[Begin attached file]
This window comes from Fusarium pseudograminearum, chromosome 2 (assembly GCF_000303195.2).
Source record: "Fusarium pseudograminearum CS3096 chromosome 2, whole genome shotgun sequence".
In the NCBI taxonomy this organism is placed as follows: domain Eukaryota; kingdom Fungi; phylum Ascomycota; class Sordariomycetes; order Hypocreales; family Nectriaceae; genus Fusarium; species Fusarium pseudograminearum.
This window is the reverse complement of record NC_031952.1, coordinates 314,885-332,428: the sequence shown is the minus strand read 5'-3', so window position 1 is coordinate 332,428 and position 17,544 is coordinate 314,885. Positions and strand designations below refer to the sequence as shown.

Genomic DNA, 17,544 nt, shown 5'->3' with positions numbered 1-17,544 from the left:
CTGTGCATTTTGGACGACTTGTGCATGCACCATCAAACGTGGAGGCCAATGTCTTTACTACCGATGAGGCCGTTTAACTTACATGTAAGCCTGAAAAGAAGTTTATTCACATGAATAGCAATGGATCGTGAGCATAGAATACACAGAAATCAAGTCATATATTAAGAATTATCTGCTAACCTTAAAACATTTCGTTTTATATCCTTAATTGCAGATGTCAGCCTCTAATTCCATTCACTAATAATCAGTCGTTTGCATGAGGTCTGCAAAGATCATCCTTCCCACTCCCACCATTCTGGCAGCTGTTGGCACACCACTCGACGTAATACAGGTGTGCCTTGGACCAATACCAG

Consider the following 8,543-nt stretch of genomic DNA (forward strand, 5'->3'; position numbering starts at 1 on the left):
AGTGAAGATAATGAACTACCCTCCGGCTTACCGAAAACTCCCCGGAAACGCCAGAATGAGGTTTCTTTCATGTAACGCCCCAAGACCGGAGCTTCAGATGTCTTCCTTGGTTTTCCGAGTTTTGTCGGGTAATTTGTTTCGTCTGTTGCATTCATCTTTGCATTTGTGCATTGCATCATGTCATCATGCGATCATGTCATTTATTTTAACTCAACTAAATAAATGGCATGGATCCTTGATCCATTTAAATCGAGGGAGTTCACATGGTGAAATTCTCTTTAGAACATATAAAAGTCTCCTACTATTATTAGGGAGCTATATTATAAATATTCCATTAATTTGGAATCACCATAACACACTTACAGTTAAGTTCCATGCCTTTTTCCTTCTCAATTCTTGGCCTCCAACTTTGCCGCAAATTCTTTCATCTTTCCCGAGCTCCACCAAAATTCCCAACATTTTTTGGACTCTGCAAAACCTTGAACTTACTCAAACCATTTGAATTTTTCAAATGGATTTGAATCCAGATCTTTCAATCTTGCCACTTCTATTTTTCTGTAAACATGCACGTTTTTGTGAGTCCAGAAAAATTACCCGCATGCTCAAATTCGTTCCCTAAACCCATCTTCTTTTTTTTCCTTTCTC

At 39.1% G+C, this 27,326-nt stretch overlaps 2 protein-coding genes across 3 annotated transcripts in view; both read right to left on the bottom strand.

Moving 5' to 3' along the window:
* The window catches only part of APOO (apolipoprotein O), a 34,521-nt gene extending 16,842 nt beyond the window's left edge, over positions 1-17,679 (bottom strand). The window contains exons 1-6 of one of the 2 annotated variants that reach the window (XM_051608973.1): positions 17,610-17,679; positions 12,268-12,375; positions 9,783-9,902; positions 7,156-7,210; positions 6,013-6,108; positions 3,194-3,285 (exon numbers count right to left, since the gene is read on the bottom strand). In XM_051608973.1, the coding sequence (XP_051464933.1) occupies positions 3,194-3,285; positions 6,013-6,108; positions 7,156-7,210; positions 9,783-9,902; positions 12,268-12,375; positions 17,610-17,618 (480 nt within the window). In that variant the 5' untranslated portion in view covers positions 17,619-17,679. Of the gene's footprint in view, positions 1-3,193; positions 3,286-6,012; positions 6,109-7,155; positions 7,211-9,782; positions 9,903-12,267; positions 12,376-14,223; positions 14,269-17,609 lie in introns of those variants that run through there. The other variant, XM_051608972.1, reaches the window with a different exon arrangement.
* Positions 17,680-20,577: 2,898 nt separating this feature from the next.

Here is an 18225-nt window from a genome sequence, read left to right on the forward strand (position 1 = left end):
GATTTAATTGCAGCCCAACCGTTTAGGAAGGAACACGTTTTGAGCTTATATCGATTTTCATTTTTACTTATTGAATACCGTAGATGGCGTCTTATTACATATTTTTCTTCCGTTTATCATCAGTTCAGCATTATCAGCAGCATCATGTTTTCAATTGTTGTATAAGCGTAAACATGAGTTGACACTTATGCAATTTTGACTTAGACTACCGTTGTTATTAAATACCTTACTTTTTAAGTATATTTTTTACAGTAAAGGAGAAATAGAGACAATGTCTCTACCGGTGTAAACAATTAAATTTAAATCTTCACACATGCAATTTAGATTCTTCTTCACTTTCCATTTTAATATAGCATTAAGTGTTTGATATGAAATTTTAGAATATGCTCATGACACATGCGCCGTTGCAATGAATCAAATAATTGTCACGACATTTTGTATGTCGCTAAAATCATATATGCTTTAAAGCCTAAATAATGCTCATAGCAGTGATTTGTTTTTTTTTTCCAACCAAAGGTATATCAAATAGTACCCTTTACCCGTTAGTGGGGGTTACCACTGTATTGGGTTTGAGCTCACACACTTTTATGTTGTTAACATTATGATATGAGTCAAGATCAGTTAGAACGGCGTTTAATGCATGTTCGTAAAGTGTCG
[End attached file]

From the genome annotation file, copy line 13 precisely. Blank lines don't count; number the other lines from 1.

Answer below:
Here is an 18225-nt window from a genome sequence, read left to right on the forward strand (position 1 = left end):